Reconciliation in engineering requires addressing the gross underrepresentation of Indigenous people in the engineering profession, which is at 0.73 per cent according to Engineers Canada’s report: Indigenous engineers in Canada. A great deal of work needs to be done in both the profession and within post-secondary engineering programs to improve the enrolment, graduation rates, and retention of Indigenous people along the engineering pathway.
In 2016, Engineers Canada published the report ‘Indigenous Peoples’ Access to Post-Secondary Engineering Programs: A Review of Practice Consensus,’ which provides an overview of activities that some Canadian post-secondary engineering programs have used successfully and that others can use in establishing or growing their own Indigenous access programs. Of the 276 accredited engineering programs at 44 HEIs, 24 HEIs have documented Indigenous initiatives (Seniuk Cicek, et.al., 2020). Engineers Canada hosts a community of practice called the Decolonizing and Indigenizing Engineering Education Network (DIEEN), which is made up of Indigenous and non-Indigenous engineering faculty, students, administrators, and representatives from engineering regulators who are addressing: a) Indigenous access to engineering education, and b) truth and reconciliation within engineering education. Please also see the specific Calls to Action related to education: Truth and Reconciliation Commission of Canada: Calls to Action.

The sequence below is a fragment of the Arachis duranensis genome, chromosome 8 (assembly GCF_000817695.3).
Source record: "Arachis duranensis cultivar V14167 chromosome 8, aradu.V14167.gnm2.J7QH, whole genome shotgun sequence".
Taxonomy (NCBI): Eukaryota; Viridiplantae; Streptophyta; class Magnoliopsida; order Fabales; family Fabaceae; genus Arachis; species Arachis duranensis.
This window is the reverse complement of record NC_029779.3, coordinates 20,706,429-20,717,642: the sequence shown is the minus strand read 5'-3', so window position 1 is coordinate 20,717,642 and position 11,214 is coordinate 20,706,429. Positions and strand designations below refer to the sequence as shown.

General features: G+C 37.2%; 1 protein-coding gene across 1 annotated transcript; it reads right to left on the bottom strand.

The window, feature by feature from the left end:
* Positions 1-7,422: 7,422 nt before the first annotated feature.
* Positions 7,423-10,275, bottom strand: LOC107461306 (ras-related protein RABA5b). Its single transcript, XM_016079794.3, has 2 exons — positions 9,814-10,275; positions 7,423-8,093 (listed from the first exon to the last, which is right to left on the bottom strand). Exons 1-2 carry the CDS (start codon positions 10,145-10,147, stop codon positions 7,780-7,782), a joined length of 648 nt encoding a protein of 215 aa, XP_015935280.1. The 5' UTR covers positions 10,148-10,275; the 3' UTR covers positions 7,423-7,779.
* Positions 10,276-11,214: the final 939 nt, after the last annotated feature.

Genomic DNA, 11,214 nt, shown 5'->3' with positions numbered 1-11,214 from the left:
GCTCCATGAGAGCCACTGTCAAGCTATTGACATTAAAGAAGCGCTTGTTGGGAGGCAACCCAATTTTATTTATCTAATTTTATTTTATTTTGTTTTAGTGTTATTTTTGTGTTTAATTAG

Here are some examples of post-secondary engineering initiatives:
- Queen’s University Faculty of Engineering Aboriginal Access to Engineering
- University of Alberta’s Indigenous Peoples and Technoscience Online Course (Faculty of Native Studies)
- University of British Columbia’s Truth and the Role of Engineering in Decolonization (Recorded sessions, 2021)
- University of Manitoba’s Engineering Access Program
- University of Saskatchewan Indigenous Engineering Access Program
- University of Toronto’s Indigenous Design & Engineering Academy